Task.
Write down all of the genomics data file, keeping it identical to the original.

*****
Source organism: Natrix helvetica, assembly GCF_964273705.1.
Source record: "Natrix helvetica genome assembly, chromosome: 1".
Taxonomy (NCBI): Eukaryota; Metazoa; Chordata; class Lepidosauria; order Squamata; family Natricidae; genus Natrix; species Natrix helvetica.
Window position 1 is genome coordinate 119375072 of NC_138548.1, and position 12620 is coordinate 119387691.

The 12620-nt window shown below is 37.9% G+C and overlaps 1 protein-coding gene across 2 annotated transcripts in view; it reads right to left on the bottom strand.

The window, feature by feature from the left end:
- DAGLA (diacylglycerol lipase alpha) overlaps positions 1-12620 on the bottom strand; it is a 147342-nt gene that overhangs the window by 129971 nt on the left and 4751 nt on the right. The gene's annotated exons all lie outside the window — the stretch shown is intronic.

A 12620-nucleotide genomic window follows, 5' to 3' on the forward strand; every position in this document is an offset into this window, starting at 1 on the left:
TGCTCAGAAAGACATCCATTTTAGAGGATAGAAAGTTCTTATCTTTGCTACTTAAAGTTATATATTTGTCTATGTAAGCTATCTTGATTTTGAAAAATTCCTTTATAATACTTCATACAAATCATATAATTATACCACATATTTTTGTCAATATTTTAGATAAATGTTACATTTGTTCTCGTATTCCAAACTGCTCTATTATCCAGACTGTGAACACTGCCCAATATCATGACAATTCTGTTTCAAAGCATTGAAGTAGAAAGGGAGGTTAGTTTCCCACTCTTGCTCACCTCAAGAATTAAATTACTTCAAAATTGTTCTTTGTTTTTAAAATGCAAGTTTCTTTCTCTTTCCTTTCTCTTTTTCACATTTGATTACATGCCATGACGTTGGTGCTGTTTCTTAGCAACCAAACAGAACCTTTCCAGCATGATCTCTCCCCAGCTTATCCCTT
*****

Source organism: Natrix helvetica, assembly GCF_964273705.1.
Source record: "Natrix helvetica genome assembly, chromosome: 1".
Taxonomy (NCBI): Eukaryota; Metazoa; Chordata; class Lepidosauria; order Squamata; family Natricidae; genus Natrix; species Natrix helvetica.
Window position 1 is genome coordinate 119375072 of NC_138548.1, and position 12620 is coordinate 119387691.

The 12620-nt window shown below is 37.9% G+C and overlaps 1 protein-coding gene across 2 annotated transcripts in view; it reads right to left on the bottom strand.

The window, feature by feature from the left end:
- DAGLA (diacylglycerol lipase alpha) overlaps positions 1-12620 on the bottom strand; it is a 147342-nt gene that overhangs the window by 129971 nt on the left and 4751 nt on the right. The gene's annotated exons all lie outside the window — the stretch shown is intronic.

A 12620-nucleotide genomic window follows, 5' to 3' on the forward strand; every position in this document is an offset into this window, starting at 1 on the left:
TGCTCAGAAAGACATCCATTTTAGAGGATAGAAAGTTCTTATCTTTGCTACTTAAAGTTATATATTTGTCTATGTAAGCTATCTTGATTTTGAAAAATTCCTTTATAATACTTCATACAAATCATATAATTATACCACATATTTTTGTCAATATTTTAGATAAATGTTACATTTGTTCTCGTATTCCAAACTGCTCTATTATCCAGACTGTGAACACTGCCCAATATCATGACAATTCTGTTTCAAAGCATTGAAGTAGAAAGGGAGGTTAGTTTCCCACTCTTGCTCACCTCAAGAATTAAATTACTTCAAAATTGTTCTTTGTTTTTAAAATGCAAGTTTCTTTCTCTTTCCTTTCTCTTTTTCACATTTGATTACATGCCATGACGTTGGTGCTGTTTCTTAGCAACCAAACAGAACCTTTCCAGCATGATCTCTCCCCAGCTTATCCCTT